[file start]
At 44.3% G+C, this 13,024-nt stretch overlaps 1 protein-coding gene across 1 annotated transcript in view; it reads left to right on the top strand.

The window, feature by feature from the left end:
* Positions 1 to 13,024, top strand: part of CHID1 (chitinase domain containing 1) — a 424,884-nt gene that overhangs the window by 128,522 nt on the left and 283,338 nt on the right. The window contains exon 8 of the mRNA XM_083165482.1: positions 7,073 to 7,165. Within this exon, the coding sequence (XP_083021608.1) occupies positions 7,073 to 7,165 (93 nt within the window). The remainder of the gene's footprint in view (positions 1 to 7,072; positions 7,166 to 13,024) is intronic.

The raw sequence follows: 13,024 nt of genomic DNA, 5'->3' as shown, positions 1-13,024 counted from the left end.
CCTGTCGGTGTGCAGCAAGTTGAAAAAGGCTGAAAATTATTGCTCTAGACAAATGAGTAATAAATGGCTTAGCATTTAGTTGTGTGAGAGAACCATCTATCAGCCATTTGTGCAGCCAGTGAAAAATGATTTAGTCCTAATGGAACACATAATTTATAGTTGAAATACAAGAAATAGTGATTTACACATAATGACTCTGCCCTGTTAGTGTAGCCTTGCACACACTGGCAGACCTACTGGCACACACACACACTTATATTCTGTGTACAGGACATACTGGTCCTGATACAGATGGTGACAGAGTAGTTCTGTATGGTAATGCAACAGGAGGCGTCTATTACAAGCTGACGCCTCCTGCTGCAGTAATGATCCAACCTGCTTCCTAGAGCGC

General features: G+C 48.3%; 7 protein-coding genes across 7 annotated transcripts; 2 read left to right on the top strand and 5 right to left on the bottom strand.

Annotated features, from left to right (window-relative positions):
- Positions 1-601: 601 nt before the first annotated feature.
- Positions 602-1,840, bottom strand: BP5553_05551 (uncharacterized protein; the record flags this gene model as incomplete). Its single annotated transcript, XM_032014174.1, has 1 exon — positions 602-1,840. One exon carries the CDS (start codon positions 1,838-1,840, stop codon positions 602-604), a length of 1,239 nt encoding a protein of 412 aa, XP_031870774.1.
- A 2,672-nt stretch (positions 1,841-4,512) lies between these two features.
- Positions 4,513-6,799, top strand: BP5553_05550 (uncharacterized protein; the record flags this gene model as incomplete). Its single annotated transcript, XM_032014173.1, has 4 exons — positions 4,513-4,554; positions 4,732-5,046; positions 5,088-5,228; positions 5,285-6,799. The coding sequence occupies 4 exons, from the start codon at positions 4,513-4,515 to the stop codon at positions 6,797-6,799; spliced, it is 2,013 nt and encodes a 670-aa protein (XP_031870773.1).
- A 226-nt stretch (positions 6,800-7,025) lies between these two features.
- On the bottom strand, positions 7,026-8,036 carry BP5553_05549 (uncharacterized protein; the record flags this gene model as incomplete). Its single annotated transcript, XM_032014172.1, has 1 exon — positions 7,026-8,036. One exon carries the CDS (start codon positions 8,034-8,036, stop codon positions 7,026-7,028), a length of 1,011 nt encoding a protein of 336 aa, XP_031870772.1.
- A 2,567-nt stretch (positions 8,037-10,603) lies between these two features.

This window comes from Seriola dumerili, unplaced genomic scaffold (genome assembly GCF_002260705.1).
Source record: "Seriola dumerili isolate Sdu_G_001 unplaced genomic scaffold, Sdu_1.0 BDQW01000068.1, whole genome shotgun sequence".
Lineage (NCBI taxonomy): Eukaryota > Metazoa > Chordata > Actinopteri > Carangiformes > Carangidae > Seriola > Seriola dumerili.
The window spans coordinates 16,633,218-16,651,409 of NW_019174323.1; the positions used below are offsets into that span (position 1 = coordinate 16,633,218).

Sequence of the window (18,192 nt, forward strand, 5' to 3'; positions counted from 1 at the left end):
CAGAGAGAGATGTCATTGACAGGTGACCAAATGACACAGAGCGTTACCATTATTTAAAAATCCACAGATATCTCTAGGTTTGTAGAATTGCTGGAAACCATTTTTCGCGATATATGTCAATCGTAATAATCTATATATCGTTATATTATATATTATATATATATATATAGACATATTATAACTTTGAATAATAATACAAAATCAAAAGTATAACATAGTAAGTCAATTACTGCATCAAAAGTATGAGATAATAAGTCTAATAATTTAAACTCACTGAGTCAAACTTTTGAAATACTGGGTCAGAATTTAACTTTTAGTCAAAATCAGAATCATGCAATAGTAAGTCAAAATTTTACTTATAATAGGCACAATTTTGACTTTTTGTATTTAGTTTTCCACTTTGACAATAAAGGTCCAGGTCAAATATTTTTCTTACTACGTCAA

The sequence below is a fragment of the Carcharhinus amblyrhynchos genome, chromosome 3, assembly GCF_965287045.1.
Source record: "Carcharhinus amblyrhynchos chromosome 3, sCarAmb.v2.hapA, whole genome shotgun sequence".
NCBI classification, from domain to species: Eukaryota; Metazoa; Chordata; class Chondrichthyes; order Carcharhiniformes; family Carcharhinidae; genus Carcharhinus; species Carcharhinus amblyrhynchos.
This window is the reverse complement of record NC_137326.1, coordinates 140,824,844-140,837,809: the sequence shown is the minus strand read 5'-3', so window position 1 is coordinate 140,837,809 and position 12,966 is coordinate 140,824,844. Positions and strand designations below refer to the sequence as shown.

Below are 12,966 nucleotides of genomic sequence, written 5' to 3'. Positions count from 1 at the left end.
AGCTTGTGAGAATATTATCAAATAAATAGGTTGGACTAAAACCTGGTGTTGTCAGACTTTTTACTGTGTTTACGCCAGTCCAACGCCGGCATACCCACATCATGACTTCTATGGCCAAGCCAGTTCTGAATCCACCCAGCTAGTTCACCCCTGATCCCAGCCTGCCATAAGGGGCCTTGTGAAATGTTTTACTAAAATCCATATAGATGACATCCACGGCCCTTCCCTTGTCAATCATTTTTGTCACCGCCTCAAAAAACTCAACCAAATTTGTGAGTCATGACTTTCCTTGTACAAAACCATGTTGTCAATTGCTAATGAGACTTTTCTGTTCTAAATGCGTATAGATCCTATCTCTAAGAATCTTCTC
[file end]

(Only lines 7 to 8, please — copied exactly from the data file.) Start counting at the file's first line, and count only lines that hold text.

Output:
Annotated features, from left to right (window-relative positions):
- Positions 1-601: 601 nt before the first annotated feature.